121

This is my sample code:

#include <iostream>
#include <string>
using namespace std;

class MyClass
{
    string figName;
public:
    MyClass(const string& s)
    {
        figName = s;
    }

    const string& getName() const
    {
        return figName;
    }
};

ostream& operator<<(ostream& ausgabe, const MyClass& f)
{
    ausgabe << f.getName();
    return ausgabe;
}

int main()
{
    MyClass f1("Hello");
    cout << f1;
    return 0;
}

If I comment out #include <string> I don't get any compiler error, I guess because it's kind of included through #include <iostream>. If I "right-click --> Go to Definition" in Microsoft VS they both point to the same line in the xstring file:

typedef basic_string<char, char_traits<char>, allocator<char> >
    string;

But when I run my program, I get an exception error:

0x77846B6E (ntdll.dll) in OperatorString.exe: 0xC00000FD: Stack overflow (Parameter: 0x00000001, 0x01202FC4)

Any idea why I get a runtime error when commenting out #include <string>? I'm using VS 2013 Express.

  • 4
    With god's grace. working perfectly on gcc , see ideone.com/YCf4OI – v78 May 2 '17 at 8:50
  • did you try visual studio with visual c++ and comment out include<string>? – airborne May 2 '17 at 8:54
  • 1
    @cbuchart: Although the question was already answered, I think this is a complex enough topic that having a second answer in different words is valuable. I have voted to undelete your great answer. – Lightness Races in Orbit May 2 '17 at 9:41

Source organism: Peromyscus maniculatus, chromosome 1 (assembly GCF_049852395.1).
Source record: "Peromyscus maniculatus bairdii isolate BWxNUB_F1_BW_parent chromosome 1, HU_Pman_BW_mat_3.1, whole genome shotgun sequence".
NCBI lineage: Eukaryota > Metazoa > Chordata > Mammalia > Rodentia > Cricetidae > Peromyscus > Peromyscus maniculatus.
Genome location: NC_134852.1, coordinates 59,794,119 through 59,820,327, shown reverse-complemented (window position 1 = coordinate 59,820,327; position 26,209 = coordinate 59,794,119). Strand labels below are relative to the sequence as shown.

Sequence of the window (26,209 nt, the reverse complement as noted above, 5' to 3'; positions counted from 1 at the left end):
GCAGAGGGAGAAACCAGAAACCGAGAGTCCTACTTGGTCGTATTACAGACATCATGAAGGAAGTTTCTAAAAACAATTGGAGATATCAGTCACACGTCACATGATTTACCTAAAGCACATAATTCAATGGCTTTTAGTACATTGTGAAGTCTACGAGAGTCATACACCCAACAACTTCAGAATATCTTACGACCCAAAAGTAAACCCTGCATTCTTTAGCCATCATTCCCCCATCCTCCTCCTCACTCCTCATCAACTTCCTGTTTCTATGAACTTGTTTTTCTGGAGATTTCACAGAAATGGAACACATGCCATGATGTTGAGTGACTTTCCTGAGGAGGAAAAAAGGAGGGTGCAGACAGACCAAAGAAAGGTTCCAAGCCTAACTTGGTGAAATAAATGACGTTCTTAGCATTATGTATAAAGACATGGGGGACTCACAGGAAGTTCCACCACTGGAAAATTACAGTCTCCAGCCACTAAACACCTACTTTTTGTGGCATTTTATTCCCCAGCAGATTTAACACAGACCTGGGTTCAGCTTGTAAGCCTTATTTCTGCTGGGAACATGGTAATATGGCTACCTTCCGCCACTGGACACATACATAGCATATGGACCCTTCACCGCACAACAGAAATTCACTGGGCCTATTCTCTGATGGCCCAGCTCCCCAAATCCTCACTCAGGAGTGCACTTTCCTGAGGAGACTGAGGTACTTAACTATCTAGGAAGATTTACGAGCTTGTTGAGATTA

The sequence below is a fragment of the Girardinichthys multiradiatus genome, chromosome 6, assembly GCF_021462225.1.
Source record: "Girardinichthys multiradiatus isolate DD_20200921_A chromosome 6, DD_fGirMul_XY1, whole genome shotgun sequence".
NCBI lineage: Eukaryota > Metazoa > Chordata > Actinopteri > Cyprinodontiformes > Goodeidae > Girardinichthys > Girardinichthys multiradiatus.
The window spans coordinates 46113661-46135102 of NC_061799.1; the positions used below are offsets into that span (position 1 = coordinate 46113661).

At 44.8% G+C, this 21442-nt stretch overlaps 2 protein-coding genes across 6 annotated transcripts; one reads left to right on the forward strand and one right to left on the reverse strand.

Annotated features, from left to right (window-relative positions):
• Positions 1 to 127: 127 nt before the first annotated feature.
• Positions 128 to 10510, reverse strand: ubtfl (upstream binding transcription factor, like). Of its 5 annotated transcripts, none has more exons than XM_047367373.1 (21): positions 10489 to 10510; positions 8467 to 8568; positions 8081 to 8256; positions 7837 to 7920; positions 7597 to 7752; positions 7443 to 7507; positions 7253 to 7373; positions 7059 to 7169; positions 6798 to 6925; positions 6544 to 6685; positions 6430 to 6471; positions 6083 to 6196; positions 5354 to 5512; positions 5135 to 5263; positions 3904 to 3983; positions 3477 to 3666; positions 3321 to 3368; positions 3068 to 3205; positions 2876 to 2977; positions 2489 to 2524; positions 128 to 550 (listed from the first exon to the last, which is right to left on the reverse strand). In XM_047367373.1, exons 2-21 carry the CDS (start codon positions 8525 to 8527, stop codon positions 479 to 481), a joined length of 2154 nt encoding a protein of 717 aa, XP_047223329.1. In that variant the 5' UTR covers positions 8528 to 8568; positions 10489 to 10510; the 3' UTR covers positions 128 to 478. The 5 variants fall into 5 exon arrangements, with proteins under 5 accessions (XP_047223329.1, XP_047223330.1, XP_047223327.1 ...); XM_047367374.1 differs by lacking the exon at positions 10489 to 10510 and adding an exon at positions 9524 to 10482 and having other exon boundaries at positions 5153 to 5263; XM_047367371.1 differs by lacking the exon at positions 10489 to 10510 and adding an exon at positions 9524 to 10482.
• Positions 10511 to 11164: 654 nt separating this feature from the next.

• 5
    @Ruslan: Effectively, they are. That is to say, #include<iostream> and <string> might both include <common/stringimpl.h>. – MSalters May 2 '17 at 14:21
  • 3
    In Visual Studio 2015, you get warning ...\main.cpp(23) : warning C4717: 'operator<<': recursive on all control paths, function will cause runtime stack overflow with running this line cl /EHsc main.cpp /Fetest.exe – CroCo May 2 '17 at 19:57
161

Indeed, very interesting behavior.

Any idea why I get I runtime error when commenting out #include <string>

With MS VC++ compiler the error happens because if you do not #include <string> you won't have operator<< defined for std::string.

When the compiler tries to compile ausgabe << f.getName(); it looks for an operator<< defined for std::string. Since it was not defined, the compiler looks for alternatives. There is an operator<< defined for MyClass and the compiler tries to use it, and to use it it has to convert std::string to MyClass and this is exactly what happens because MyClass has a non-explicit constructor! So, the compiler ends up creating a new instance of your MyClass and tries to stream it again to your output stream. This results in an endless recursion:

 start:
     operator<<(MyClass) -> 
         MyClass::MyClass(MyClass::getName()) -> 
             operator<<(MyClass) -> ... goto start;

To avoid the error you need to #include <string> to make sure that there is an operator<< defined for std::string. Also you should make your MyClass constructor explicit to avoid this kind of unexpected conversion. Rule of wisdom: make constructors explicit if they take only one argument to avoid implicit conversion:

class MyClass
{
    string figName;
public:
    explicit MyClass(const string& s) // <<-- avoid implicit conversion
    {
        figName = s;
    }

    const string& getName() const